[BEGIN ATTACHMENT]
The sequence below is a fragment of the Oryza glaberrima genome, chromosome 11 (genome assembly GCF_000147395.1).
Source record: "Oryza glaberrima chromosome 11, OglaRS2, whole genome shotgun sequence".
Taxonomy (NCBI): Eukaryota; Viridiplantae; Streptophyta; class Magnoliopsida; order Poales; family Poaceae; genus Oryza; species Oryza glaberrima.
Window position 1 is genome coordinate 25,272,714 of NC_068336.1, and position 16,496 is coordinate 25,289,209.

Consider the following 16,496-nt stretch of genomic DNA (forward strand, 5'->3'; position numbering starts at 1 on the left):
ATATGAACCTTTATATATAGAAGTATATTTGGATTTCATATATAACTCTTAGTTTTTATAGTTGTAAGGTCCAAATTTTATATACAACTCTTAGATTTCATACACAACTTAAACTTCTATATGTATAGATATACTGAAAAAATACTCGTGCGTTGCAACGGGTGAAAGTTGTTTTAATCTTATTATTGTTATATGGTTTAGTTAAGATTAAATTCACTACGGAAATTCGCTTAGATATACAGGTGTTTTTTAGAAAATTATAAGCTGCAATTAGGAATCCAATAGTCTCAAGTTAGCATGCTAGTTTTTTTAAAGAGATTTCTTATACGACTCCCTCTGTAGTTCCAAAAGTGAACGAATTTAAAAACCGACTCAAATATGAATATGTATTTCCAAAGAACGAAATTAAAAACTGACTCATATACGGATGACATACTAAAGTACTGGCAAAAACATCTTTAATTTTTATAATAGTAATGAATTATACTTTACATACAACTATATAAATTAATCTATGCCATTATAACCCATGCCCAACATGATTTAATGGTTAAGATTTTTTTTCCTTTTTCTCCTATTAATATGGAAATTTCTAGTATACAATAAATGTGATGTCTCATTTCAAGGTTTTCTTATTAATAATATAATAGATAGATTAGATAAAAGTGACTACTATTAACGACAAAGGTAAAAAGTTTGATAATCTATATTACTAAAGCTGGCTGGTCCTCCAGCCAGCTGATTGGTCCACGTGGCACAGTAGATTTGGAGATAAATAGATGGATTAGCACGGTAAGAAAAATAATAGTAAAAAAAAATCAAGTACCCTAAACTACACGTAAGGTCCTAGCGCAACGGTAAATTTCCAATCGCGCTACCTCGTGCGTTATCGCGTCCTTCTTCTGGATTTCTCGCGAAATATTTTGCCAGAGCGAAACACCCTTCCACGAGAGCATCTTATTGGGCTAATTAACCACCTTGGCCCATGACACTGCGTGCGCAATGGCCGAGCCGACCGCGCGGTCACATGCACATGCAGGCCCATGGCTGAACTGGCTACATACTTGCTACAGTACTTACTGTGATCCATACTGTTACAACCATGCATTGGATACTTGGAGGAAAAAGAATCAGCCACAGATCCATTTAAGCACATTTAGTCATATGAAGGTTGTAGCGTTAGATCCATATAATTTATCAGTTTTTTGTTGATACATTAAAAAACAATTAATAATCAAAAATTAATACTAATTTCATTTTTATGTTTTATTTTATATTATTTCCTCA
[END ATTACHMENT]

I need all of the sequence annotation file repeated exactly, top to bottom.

The sequence below is a fragment of the Oryza glaberrima genome, chromosome 11 (genome assembly GCF_000147395.1).
Source record: "Oryza glaberrima chromosome 11, OglaRS2, whole genome shotgun sequence".
Taxonomy (NCBI): Eukaryota; Viridiplantae; Streptophyta; class Magnoliopsida; order Poales; family Poaceae; genus Oryza; species Oryza glaberrima.
Window position 1 is genome coordinate 25,272,714 of NC_068336.1, and position 16,496 is coordinate 25,289,209.

Consider the following 16,496-nt stretch of genomic DNA (forward strand, 5'->3'; position numbering starts at 1 on the left):
ATATGAACCTTTATATATAGAAGTATATTTGGATTTCATATATAACTCTTAGTTTTTATAGTTGTAAGGTCCAAATTTTATATACAACTCTTAGATTTCATACACAACTTAAACTTCTATATGTATAGATATACTGAAAAAATACTCGTGCGTTGCAACGGGTGAAAGTTGTTTTAATCTTATTATTGTTATATGGTTTAGTTAAGATTAAATTCACTACGGAAATTCGCTTAGATATACAGGTGTTTTTTAGAAAATTATAAGCTGCAATTAGGAATCCAATAGTCTCAAGTTAGCATGCTAGTTTTTTTAAAGAGATTTCTTATACGACTCCCTCTGTAGTTCCAAAAGTGAACGAATTTAAAAACCGACTCAAATATGAATATGTATTTCCAAAGAACGAAATTAAAAACTGACTCATATACGGATGACATACTAAAGTACTGGCAAAAACATCTTTAATTTTTATAATAGTAATGAATTATACTTTACATACAACTATATAAATTAATCTATGCCATTATAACCCATGCCCAACATGATTTAATGGTTAAGATTTTTTTTCCTTTTTCTCCTATTAATATGGAAATTTCTAGTATACAATAAATGTGATGTCTCATTTCAAGGTTTTCTTATTAATAATATAATAGATAGATTAGATAAAAGTGACTACTATTAACGACAAAGGTAAAAAGTTTGATAATCTATATTACTAAAGCTGGCTGGTCCTCCAGCCAGCTGATTGGTCCACGTGGCACAGTAGATTTGGAGATAAATAGATGGATTAGCACGGTAAGAAAAATAATAGTAAAAAAAAATCAAGTACCCTAAACTACACGTAAGGTCCTAGCGCAACGGTAAATTTCCAATCGCGCTACCTCGTGCGTTATCGCGTCCTTCTTCTGGATTTCTCGCGAAATATTTTGCCAGAGCGAAACACCCTTCCACGAGAGCATCTTATTGGGCTAATTAACCACCTTGGCCCATGACACTGCGTGCGCAATGGCCGAGCCGACCGCGCGGTCACATGCACATGCAGGCCCATGGCTGAACTGGCTACATACTTGCTACAGTACTTACTGTGATCCATACTGTTACAACCATGCATTGGATACTTGGAGGAAAAAGAATCAGCCACAGATCCATTTAAGCACATTTAGTCATATGAAGGTTGTAGCGTTAGATCCATATAATTTATCAGTTTTTTGTTGATACATTAAAAAACAATTAATAATCAAAAATTAATACTAATTTCATTTTTATGTTTTATTTTATATTATTTCCTCA